Euonymus alatus, known variously as winged spindle, winged euonymus, or burning bush, is a species of flowering plant in the family Celastraceae, native to central and northern China, Japan, and Korea.
The common name "burning bush" comes from the bright red fall color.
It is a popular ornamental plant in gardens and parks due to its bright pink or orange fruit and attractive fall color. The species and the cultivar 'Compactus' have both gained the Royal Horticultural Society's Award of Garden Merit.
This deciduous shrub grows to 6.1 m (20 ft) tall, often wider than tall. As with the related Euonymus phellomanus, the stems are notable for their four corky ridges or "wings." The word alatus (or alata, used formerly) is Latin for "winged," in reference to the winged branches. These structures develop from a cork cambium deposited in longitudinal grooves in the twigs' first year, unlike similar wings in other plants. The leaves are 2–7 cm (3⁄4–2 3⁄4 in) long and 1–4 cm (1⁄2–1 1⁄2 in) broad, ovate-elliptic, with an acute apex. The flowers are greenish, borne over a long period in the spring. The fruit is a red aril enclosed by a four-lobed pink, yellow, or orange capsule
All parts of the plant are toxic by ingestion, causing severe discomfort.
Euonymus alatus is native to northeastern Asia and China. In the United States, it was first introduced in the 1860s.
Common names: burning bush, wing burning bush, winged euonymus, and winged spindle-tree. 
Distribution and Habitat
Euonymus alatus native distribution extends from northeastern Asia to central China. Besides central and eastern China, Euonymus alatus also appears in Korea, Japan, and the Sakhalin islands of eastern Russia. In its native areas, Euonymus alatus occurs in forests, woodlands, and scrublands from sea level to 8,900 feet elevation.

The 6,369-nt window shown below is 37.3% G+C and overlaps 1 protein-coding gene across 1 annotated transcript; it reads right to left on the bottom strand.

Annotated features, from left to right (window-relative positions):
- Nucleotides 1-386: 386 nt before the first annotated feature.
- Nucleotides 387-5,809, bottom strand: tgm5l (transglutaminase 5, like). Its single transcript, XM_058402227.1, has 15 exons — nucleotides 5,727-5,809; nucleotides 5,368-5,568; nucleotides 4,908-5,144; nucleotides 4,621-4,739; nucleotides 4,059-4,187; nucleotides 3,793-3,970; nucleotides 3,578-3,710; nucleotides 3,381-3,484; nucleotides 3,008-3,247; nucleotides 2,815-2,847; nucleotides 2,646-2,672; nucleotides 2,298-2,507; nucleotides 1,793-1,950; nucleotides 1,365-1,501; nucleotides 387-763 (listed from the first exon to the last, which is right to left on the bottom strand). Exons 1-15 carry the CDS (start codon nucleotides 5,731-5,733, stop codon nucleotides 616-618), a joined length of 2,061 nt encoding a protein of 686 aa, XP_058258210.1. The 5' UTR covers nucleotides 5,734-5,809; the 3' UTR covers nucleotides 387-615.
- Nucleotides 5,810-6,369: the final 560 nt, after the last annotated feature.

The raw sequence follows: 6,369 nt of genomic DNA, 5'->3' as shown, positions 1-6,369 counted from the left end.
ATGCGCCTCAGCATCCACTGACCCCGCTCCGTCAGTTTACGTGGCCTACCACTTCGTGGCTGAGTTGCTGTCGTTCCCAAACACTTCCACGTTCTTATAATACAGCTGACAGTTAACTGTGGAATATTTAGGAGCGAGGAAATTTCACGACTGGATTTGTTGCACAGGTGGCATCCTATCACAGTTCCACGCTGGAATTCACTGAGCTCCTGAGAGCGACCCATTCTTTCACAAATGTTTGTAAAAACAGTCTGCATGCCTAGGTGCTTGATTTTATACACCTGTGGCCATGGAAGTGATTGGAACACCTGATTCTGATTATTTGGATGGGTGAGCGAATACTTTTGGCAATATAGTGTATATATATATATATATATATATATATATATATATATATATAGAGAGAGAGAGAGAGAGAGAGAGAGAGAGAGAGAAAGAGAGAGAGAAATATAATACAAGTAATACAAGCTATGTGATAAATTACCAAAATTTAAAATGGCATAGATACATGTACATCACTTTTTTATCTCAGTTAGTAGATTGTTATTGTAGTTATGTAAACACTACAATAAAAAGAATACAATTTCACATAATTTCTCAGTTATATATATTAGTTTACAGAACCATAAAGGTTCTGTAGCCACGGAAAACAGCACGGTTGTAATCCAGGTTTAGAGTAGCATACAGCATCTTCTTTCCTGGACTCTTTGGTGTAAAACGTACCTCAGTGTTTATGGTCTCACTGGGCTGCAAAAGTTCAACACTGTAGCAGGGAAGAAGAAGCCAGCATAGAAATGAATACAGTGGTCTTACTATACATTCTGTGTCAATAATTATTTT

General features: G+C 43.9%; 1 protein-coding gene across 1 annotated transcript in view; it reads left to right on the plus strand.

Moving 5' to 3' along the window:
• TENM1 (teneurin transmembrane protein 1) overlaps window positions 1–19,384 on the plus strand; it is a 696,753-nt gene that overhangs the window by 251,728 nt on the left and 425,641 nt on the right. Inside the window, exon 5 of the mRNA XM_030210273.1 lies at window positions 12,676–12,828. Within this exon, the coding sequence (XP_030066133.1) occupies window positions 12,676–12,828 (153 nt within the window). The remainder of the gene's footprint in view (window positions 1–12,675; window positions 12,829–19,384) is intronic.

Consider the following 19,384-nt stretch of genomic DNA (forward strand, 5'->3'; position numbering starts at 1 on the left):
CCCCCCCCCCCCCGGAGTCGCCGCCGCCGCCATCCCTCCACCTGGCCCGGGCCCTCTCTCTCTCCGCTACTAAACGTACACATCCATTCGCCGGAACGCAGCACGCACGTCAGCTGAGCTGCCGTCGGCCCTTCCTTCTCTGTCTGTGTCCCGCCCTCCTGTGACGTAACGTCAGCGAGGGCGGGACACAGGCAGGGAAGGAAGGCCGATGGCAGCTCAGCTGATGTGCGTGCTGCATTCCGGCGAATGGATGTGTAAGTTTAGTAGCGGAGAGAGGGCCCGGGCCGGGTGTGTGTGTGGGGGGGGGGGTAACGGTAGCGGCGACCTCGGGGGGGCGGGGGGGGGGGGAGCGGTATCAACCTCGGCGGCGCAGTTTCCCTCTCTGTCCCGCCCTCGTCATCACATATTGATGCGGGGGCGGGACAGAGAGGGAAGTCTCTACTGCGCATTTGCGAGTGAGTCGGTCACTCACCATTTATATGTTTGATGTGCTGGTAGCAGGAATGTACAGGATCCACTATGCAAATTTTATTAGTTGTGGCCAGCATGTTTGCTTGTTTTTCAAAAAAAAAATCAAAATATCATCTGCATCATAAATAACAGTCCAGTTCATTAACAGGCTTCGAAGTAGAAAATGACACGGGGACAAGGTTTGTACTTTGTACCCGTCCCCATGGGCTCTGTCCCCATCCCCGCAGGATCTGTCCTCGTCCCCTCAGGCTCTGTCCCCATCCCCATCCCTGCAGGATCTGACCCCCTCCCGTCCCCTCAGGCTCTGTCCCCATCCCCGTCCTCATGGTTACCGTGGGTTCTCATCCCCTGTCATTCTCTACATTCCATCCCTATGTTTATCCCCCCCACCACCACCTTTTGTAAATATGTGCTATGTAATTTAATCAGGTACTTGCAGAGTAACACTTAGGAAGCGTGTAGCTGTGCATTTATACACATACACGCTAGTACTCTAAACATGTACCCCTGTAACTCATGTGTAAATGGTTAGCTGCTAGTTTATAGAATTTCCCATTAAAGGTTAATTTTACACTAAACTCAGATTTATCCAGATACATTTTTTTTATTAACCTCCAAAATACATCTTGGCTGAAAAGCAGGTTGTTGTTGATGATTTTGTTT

The Euonymus alatus plant is nonnative to North America. In the United States, burning bush is found in New England, as well as Illinois, and extends south to northern Florida and the Gulf Coast. It is currently considered an invasive species in 21 states.
Generally cultivated for its ornamental qualities, attraction to wildlife, and ability to adapt to urban and suburban environments.  The shrub is commonly used in foundation planting, hedges, and along highways and commercial strips. Sales nationally are in the tens of millions of dollars every year.
The corky winged stems are utilized in traditional Chinese and Korean medicine. It is known to treat conditions such as cancer, hyperglycemia, and diabetic complications.  Chemicals that have been isolated from this plant include flavonoids, terpenoids, steroids, lignans, cardenolides, phenolic acids, and alkaloids. 
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